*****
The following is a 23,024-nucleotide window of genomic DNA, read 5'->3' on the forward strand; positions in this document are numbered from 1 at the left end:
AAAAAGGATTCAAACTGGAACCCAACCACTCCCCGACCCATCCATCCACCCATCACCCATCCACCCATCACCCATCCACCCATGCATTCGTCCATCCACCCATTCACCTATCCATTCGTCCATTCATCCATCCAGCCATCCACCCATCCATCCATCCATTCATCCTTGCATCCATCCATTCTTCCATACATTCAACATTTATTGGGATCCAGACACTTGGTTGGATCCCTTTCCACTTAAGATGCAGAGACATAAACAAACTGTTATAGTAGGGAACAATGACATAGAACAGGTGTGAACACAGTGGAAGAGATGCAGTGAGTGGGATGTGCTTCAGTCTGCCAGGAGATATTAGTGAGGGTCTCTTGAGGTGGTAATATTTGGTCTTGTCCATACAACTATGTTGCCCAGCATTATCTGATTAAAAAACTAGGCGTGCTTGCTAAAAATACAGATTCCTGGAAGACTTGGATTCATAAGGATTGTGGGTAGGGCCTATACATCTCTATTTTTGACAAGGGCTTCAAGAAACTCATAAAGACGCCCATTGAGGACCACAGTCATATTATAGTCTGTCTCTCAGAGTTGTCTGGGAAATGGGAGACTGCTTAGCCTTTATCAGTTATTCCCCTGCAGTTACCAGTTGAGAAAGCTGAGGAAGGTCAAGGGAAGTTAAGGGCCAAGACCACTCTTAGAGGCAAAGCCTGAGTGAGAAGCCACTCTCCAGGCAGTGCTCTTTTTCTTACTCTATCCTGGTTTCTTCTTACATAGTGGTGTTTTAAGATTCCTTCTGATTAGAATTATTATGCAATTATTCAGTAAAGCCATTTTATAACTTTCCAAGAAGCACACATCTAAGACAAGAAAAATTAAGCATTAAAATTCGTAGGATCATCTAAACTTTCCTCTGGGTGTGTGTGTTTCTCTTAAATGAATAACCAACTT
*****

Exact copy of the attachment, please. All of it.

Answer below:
The following is a 23,024-nucleotide window of genomic DNA, read 5'->3' on the forward strand; positions in this document are numbered from 1 at the left end:
AAAAAGGATTCAAACTGGAACCCAACCACTCCCCGACCCATCCATCCACCCATCACCCATCCACCCATCACCCATCCACCCATGCATTCGTCCATCCACCCATTCACCTATCCATTCGTCCATTCATCCATCCAGCCATCCACCCATCCATCCATCCATTCATCCTTGCATCCATCCATTCTTCCATACATTCAACATTTATTGGGATCCAGACACTTGGTTGGATCCCTTTCCACTTAAGATGCAGAGACATAAACAAACTGTTATAGTAGGGAACAATGACATAGAACAGGTGTGAACACAGTGGAAGAGATGCAGTGAGTGGGATGTGCTTCAGTCTGCCAGGAGATATTAGTGAGGGTCTCTTGAGGTGGTAATATTTGGTCTTGTCCATACAACTATGTTGCCCAGCATTATCTGATTAAAAAACTAGGCGTGCTTGCTAAAAATACAGATTCCTGGAAGACTTGGATTCATAAGGATTGTGGGTAGGGCCTATACATCTCTATTTTTGACAAGGGCTTCAAGAAACTCATAAAGACGCCCATTGAGGACCACAGTCATATTATAGTCTGTCTCTCAGAGTTGTCTGGGAAATGGGAGACTGCTTAGCCTTTATCAGTTATTCCCCTGCAGTTACCAGTTGAGAAAGCTGAGGAAGGTCAAGGGAAGTTAAGGGCCAAGACCACTCTTAGAGGCAAAGCCTGAGTGAGAAGCCACTCTCCAGGCAGTGCTCTTTTTCTTACTCTATCCTGGTTTCTTCTTACATAGTGGTGTTTTAAGATTCCTTCTGATTAGAATTATTATGCAATTATTCAGTAAAGCCATTTTATAACTTTCCAAGAAGCACACATCTAAGACAAGAAAAATTAAGCATTAAAATTCGTAGGATCATCTAAACTTTCCTCTGGGTGTGTGTGTTTCTCTTAAATGAATAACCAACTT